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Secret Lives of Musicians von Orlaine, Emmett (eBook)

  • Erscheinungsdatum: 19.12.2012
  • Verlag: BookBaby
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Secret Lives of Musicians

The lion's share of a musician's life is devoted to playing music and most of what's left is spent on music-related activities-but not all of it. There's still some time remaining that's spent away from music-and that's when musicians live their secret lives. These are stories from those secret lives. The musicians in these four stories vary in age, style, experience, and proficiency. They come from different parts of the country, were raised under disparate circumstances, and have dissimilar educations. Most, but not all, are professional-meaning music is their main source of income. None are rich or famous. All are gifted, none excessively. Half of them sing and half are composers. Their goals differ and some are more driven than others. But they do have one thing in common: they play the guitar. But these are not stories about chords and amps and the biz. These are stories from their privates lives, their secret lives, stories about a shipwreck, drug smugglers, corrupt cops, shady politicians, international intrigue, exotic women, several hurricanes, arrest warrants and manhunts, midnight escapes, jails and jungles, stranded on a tropical beach, driving all night, driving cross country, driving a vehicle out of control down the side of a mountain, date drugs, Southern mansions, modern theater, sexual assault, a catastrophic flood, true friends, true love, and that's not all. These stories are about four musicians living their secret lives.

Produktinformationen

    Format: ePUB
    Kopierschutz: AdobeDRM
    Seitenzahl: 265
    Erscheinungsdatum: 19.12.2012
    Sprache: Englisch
    ISBN: 9781624886102
    Verlag: BookBaby
    Größe: 603kBytes
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Secret Lives of Musicians

I. Cahuita

1. Austin to San José

I remember the first time it happened. The bandleader pointed at me and I went blank. I reached for it again - nothing. I was horrified. This had never happened to me before.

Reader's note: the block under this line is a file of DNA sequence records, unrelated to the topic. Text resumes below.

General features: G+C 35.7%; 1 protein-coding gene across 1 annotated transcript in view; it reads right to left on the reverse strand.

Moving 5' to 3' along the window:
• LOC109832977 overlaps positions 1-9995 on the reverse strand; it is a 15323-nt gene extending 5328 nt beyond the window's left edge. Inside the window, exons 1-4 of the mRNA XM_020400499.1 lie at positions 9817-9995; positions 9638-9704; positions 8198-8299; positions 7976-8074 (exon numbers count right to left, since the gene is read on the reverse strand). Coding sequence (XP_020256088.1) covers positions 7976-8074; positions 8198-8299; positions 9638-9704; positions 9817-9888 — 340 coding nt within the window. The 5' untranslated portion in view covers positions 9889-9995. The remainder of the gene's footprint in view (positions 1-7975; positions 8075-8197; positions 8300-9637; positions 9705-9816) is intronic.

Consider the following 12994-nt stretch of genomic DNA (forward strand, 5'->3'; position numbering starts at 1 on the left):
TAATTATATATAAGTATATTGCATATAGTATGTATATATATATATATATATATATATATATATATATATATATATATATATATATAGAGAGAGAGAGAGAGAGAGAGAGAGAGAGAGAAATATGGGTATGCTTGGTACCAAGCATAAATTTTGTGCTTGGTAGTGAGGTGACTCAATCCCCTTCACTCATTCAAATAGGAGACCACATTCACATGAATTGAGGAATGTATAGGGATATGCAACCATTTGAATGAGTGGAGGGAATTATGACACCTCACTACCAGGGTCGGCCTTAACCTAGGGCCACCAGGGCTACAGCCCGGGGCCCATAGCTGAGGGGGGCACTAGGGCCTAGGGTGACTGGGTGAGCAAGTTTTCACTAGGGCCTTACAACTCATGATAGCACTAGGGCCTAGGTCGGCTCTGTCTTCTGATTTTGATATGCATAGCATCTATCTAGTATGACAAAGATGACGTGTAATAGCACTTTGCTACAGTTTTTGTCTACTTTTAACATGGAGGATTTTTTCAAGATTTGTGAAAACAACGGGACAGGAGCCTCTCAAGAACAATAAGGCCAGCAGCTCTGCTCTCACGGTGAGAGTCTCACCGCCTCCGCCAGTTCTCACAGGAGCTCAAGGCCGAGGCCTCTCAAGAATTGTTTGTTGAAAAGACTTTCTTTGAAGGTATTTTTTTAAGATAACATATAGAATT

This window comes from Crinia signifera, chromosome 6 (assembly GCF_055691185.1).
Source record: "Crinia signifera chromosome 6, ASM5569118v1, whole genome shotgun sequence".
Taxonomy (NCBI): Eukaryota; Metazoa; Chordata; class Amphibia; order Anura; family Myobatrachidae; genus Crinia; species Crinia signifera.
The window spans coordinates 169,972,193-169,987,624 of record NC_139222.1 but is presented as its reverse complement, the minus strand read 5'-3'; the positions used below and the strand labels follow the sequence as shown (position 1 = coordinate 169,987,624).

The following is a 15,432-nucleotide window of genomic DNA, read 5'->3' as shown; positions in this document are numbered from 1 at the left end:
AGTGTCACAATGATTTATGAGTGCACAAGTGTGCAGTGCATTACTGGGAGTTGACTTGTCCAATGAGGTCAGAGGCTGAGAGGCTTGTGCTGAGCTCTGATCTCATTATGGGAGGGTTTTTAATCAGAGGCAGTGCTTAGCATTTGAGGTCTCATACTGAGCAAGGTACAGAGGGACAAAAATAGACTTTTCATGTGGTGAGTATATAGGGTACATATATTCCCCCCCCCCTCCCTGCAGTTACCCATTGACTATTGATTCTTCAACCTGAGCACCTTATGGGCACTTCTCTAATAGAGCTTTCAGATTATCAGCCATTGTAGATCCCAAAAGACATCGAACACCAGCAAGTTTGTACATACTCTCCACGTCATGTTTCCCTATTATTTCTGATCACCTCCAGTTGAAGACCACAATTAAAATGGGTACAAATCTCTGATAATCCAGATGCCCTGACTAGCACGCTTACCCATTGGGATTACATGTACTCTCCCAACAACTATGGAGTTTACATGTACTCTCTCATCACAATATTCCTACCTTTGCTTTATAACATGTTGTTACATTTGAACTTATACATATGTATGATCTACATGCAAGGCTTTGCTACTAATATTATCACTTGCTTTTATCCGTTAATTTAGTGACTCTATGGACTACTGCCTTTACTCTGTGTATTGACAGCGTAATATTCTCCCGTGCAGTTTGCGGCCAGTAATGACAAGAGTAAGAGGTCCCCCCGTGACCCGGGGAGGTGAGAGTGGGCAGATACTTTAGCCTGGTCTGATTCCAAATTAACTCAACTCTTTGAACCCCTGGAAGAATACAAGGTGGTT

Studio professionals call it the Sideman Syndrome and they say the symptoms sneak up on you like a yawn. Solos become safe and predictable, energy is minimal, and there is no fever. At first you think you're just in a little rut, but the next thing you know, bingo - you're playing a musical instrument on automatic pilot. Mindless stuff. And unless you act fast, they say it's all down hill from here.

I was in denial for months until it became too obvious and I had to admit it to myself: I had a problem. My spontaneity was gone. Nothing was coming from inside. My ability to inspire and distinguish myself was at an all-time low. All I knew was something wasn't right.

And this was why everything I'm about to tell you happened.

Pete Porter is my name, I live in Austin, Texas, and I play the electric guitar for a living. I don't sing, don't write songs, and certainly don't think of myself as any kind of a rock star. I make a decent living and I like what I do.

No one else appeared to be aware of it, but the spark, my spark, was missing in action. Improvising - playing off the top of my head - moment-to-moment - was everything to me. It was why and how I managed to create something out of nothing night after night. But now, my generator - my inherent ability to convert life into melody on demand - was barely functioning and I had no panacea. I needed one.

So I decided to do something drastic, something to shake things up, to snap myself out of it - but snap forward at the same time. My solution was to take a break, a sabbatical, to go somewhere extraordinary to study, regroup, and recharge.

But where? Location would be critical. It had to be somewhere new, somewhere outstanding, exotic, maybe historic, a destination whose ambiance alone would add dimension and character to my mission.

Of course, Europe came to mind first. Paris. London. A few former band mates were now living in England and perhaps they could be helpful. Or not. Someone suggested Lisbon, one of my favorite cities. Another, Rio - I've always loved Brazilian guitar music. Even though I knew time was running out, I continued to put off the decision. Australia? It would be great to see my friend Graeme again. I was stuck in a holding pattern.

Then I met Natalia. It was in East Austin at a private party a few days before Halloween and I was there on a job, playing lead guitar with a local folk singer. At break time, I went in pursuit of drink and there she was, standing by the bar, a stunning Latin beauty with a radiant smile in blue satin, high heels, and large, silver earrings. I struck up a conversation.

Natalia was from Costa Rica, friendly, funny, and a little younger than I, and she talked to me for the rest of my break about her wonderful country. She was a walking tourist bureau, going on and on about the rainforests and the volcanoes, the mountains and the oceans, the Caribbean and Pacific beaches, the coffee and the food, and before I went back up for the last set, I said to her, "Okay, I'm sold, where do I sign?" But she left before the set was over so I didn't have an opportunity to talk to her again.

...

So fast-forward now, to the end of the year, almost January. I was having a post-gig breakfast sometime after midnight at the Magnolia Cafe on South Congress and thinking about my sabbatical. I couldn't put it off any longer, time was running out. I had to do it now or lose it.

By the time I was ready to pay for my short stack of buttermilks, my working plan was to find a remote lodge so

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